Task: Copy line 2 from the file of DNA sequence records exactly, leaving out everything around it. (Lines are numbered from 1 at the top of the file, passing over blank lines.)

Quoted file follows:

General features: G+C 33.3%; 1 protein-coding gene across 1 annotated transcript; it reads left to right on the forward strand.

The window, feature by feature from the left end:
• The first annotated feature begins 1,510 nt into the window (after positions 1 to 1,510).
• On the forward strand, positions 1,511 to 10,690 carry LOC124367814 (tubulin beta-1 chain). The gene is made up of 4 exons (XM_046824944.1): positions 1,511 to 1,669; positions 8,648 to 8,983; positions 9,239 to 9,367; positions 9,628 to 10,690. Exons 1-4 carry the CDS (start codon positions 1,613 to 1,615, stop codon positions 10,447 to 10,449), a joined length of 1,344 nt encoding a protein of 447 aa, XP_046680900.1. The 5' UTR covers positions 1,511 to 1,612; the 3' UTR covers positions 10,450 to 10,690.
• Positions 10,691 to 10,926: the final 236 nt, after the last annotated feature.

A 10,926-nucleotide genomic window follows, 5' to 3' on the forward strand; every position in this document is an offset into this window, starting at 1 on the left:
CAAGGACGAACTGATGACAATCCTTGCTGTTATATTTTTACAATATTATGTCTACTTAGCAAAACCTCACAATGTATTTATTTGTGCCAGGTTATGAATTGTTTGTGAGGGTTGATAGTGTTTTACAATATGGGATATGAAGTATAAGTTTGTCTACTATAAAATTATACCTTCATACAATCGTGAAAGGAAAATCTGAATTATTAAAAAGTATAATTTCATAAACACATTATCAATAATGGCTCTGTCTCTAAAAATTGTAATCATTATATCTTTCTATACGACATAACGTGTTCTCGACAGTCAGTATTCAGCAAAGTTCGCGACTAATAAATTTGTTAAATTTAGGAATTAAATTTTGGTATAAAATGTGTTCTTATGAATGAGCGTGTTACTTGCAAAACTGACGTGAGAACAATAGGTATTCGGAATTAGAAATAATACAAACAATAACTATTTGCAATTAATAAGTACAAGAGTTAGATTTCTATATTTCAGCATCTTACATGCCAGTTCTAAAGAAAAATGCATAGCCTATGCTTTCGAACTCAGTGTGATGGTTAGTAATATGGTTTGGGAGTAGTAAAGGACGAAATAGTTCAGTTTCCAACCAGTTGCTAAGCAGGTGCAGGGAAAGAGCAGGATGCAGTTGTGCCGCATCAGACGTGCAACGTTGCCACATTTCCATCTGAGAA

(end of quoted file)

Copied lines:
The window, feature by feature from the left end: